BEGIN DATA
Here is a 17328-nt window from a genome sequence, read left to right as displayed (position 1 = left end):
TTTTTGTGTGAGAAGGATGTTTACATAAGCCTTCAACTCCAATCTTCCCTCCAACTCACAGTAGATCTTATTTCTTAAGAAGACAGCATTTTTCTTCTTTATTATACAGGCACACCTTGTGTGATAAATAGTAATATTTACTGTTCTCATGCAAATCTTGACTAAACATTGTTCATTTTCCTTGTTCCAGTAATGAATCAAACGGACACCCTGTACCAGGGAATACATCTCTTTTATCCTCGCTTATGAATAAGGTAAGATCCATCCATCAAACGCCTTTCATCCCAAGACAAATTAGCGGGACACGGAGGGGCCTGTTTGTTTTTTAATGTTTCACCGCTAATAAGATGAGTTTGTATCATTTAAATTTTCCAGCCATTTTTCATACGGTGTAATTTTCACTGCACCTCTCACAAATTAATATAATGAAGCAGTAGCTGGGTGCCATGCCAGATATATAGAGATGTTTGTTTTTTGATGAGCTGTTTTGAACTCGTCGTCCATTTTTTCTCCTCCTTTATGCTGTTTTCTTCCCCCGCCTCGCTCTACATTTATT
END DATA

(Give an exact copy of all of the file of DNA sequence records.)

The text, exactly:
Here is a 17328-nt window from a genome sequence, read left to right as displayed (position 1 = left end):
TTTTTGTGTGAGAAGGATGTTTACATAAGCCTTCAACTCCAATCTTCCCTCCAACTCACAGTAGATCTTATTTCTTAAGAAGACAGCATTTTTCTTCTTTATTATACAGGCACACCTTGTGTGATAAATAGTAATATTTACTGTTCTCATGCAAATCTTGACTAAACATTGTTCATTTTCCTTGTTCCAGTAATGAATCAAACGGACACCCTGTACCAGGGAATACATCTCTTTTATCCTCGCTTATGAATAAGGTAAGATCCATCCATCAAACGCCTTTCATCCCAAGACAAATTAGCGGGACACGGAGGGGCCTGTTTGTTTTTTAATGTTTCACCGCTAATAAGATGAGTTTGTATCATTTAAATTTTCCAGCCATTTTTCATACGGTGTAATTTTCACTGCACCTCTCACAAATTAATATAATGAAGCAGTAGCTGGGTGCCATGCCAGATATATAGAGATGTTTGTTTTTTGATGAGCTGTTTTGAACTCGTCGTCCATTTTTTCTCCTCCTTTATGCTGTTTTCTTCCCCCGCCTCGCTCTACATTTATT